Hey, golf world, Tiger Woods is back

Golf fans had waited nearly 9 1/2 months for Tiger Woods to begin the final round of a golf tournament in contention. When that moment finally arrived on Sunday at Bay Hill, he delivered in characteristic fashion.

Woods sank a 16-foot birdie putt on the final hole of regulation to edge Sean O’Hair, win the Arnold Palmer Invitational for the sixth time and match the largest final-round comeback of his career.

When the ball fell into the cup just before dark, Woods unleashed an emphatic fist pump and hugged his caddie, Steve Williams. The gallery surrounding the 18th green let out a roar that was so loud that it could be heard several hundred yards away.

“It was like Steve was saying out there, this feels like we hadn’t left,” Woods said. “You just remember how to do it. Granted, it hadn’t been that long for me, but still, you just have that feel of what to do, and it’s a matter of getting it done.”


Woods finished the tournament at five under par and notched his first victory since he won the U.S. Open last June and underwent reconstructive surgery on his left knee. And now he will have momentum when the Masters begins on April 9.

Woods began Sunday trailing O’Hair by five strokes, but as they played together on Sunday, O’Hair responded with his worst round of the tournament.

O’Hair shot a 73 and Woods posted a 67.

Players found it far easier to put up low numbers Sunday courtesy of a storm that came in overnight and intensified during the morning. The rain stopped around noon, but it delayed the start of the round by almost two hours. It also had softened the greens drastically and allowed golfers to shoot aggressively at the pin.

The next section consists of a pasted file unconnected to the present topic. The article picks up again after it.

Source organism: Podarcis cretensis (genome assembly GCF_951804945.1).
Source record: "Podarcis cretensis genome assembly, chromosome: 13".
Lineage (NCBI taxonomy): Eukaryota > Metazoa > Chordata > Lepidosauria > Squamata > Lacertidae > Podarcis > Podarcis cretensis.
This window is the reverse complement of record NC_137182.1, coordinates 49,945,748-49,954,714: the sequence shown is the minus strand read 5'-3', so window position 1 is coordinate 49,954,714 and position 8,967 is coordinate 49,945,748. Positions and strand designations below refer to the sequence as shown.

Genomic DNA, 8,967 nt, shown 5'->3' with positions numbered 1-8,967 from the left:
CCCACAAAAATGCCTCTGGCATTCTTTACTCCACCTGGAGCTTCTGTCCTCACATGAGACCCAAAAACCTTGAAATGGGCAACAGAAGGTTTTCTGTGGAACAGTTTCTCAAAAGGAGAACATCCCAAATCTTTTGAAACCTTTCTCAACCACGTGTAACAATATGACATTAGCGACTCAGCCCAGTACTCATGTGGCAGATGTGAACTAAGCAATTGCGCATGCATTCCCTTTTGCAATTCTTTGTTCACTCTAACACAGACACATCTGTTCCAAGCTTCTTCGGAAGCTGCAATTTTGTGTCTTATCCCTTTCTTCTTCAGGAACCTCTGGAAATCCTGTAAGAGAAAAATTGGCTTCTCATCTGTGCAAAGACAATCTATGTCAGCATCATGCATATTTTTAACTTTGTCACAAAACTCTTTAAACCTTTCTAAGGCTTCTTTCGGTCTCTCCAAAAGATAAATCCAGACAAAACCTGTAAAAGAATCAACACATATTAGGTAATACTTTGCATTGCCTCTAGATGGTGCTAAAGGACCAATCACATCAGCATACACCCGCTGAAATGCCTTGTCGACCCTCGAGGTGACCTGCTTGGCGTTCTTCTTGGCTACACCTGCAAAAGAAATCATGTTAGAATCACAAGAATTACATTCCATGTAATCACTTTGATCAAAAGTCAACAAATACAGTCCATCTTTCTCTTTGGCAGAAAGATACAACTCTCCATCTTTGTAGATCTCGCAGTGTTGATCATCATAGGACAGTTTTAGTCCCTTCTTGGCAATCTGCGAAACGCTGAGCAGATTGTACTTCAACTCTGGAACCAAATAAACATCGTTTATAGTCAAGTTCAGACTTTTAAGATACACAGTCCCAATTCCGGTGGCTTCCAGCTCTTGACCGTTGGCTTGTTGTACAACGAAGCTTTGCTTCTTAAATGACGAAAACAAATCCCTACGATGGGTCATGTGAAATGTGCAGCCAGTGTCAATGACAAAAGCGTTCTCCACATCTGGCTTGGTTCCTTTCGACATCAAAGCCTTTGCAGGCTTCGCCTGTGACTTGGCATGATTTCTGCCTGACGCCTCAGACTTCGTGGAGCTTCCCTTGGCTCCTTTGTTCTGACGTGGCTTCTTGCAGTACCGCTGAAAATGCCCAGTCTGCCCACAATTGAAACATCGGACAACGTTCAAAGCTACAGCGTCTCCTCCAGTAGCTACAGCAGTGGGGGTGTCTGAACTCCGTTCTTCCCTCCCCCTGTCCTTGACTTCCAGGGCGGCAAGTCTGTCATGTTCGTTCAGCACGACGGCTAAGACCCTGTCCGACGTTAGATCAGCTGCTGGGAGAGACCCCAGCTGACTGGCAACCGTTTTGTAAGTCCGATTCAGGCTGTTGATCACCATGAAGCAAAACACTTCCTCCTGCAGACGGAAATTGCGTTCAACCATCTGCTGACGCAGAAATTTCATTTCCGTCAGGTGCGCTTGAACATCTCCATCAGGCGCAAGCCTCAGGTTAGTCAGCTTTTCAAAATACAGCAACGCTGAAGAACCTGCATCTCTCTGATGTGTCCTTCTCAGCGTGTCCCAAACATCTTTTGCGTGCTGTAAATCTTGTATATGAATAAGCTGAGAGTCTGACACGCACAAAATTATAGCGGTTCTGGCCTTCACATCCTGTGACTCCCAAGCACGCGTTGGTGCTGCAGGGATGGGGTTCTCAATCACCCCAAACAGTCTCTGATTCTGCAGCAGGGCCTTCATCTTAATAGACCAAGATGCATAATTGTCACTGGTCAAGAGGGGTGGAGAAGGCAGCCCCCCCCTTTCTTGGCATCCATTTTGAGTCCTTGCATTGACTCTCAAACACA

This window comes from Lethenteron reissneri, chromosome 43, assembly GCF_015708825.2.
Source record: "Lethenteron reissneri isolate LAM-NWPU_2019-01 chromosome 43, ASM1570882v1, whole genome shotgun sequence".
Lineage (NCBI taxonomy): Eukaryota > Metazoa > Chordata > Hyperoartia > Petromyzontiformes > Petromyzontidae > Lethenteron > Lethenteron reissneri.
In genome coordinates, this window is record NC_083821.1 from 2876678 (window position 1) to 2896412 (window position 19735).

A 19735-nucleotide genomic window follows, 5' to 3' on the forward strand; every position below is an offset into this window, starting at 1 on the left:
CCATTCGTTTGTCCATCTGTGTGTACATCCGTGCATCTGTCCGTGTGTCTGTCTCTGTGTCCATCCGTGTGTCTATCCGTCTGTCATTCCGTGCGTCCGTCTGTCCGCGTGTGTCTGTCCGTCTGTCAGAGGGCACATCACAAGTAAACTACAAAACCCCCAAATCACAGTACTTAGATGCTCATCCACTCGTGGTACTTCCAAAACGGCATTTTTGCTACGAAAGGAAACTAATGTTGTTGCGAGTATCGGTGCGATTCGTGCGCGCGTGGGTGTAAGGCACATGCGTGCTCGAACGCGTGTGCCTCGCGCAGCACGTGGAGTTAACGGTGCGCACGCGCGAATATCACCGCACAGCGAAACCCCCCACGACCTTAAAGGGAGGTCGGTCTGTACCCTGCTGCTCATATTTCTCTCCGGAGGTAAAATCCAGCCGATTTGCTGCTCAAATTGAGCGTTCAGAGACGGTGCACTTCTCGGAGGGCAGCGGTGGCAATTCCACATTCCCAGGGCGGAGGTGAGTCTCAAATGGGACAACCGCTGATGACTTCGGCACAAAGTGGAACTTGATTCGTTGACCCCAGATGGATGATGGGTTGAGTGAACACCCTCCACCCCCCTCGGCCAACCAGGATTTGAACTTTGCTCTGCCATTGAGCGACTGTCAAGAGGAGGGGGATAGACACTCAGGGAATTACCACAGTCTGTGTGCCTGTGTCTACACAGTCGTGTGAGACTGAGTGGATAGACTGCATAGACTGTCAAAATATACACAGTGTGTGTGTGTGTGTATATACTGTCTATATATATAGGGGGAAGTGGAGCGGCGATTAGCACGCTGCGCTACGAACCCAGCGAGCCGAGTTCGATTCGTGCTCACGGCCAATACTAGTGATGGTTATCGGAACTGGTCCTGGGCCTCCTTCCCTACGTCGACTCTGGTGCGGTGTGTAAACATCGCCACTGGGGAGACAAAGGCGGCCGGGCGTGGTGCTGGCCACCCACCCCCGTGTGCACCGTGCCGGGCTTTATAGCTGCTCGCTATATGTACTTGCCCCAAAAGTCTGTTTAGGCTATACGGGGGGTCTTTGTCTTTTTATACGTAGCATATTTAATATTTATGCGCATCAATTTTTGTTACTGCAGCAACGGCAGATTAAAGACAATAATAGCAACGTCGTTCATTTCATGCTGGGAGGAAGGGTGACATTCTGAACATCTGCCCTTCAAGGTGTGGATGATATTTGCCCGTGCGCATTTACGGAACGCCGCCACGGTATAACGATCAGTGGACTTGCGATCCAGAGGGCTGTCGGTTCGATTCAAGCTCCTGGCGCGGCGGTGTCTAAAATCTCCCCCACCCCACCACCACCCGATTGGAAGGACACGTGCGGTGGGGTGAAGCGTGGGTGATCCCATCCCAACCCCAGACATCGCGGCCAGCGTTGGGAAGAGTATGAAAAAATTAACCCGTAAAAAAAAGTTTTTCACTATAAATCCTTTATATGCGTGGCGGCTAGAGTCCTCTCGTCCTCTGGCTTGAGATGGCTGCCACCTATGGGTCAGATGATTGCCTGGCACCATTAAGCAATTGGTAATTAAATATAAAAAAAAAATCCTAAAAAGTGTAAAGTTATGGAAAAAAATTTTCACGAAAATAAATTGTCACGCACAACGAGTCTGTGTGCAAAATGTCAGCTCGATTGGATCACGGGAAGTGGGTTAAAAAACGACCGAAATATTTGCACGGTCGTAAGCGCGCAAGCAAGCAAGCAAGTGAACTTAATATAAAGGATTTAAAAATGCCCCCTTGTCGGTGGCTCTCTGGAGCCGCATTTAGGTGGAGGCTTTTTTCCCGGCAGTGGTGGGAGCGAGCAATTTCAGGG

Woods took advantage of the friendlier conditions. His tee shot on the par-three second hole came to a rest just three feet from the green, and he converted for birdie. His approach on the par-four third hole stopped about six feet from the cup, and he logged birdie.

“Reel him in, Tiger!” one fan yelled. “Let’s go!” “Catch up, buddy!” another spectator said. “We have faith in you!”

In 2000, he had won at the Pebble Beach National Pro-Am despite a five-shot deficit after 54 holes.

On Sunday, Woods looked calm all day long. He occasionally reached into his golf bag and pulled out a plastic bag filled with trail mix and noshed on handfuls while waiting to tee off.

O’Hair didn’t handle the pressure as well. His first three rounds had been set up by his accuracy off the tee, but on Sunday, he hit only six of 14 fairways.

“It’s not like it’s ‘The Tiger Show’ and I’m just out there to watch him,” O’Hair said. “And I think that’s the one thing the media thinks about the guys out here, and it’s not about that. We’re trying to win golf tournaments, and he just happens to be that good.”

Woods pulled even with O’Hair at five under by making a 25-foot putt for birdie on the 15th hole. O’Hair then bogeyed No. 16 to fall one shot behind, but Woods bogeyed the par-three 17th hole after he landed his tee shot in a greenside bunker.

Woods, O’Hair and third-place finisher Zach Johnson came to the 18th tee box with just minutes of sunlight remaining. Woods clubbed his tee shot into the fairway, 160 yards from the pin, and then used a seven iron to reach the green.


One year ago, he made a 25-foot putt for birdie to win the tournament by one stroke.

Sunday’s winning putt was easier, but no less important.

“This win definitely validates all the things I’ve been trying to do,” Woods said.

It was just like old times.





A closer look

Some numbers on Tiger Woods’ win Sunday:

5strokes Woods trailed Sean O’Hair by at the beginning of the fourth round.

5final-round birdies by Woods.

1final-round birdie by O’Hair.

6victories at Bay Hill for Woods (2009, 2008, 2003, 2002, 2001, 2000)

2Masters wins for Woods after he won at Bay Hill (2002, 2001).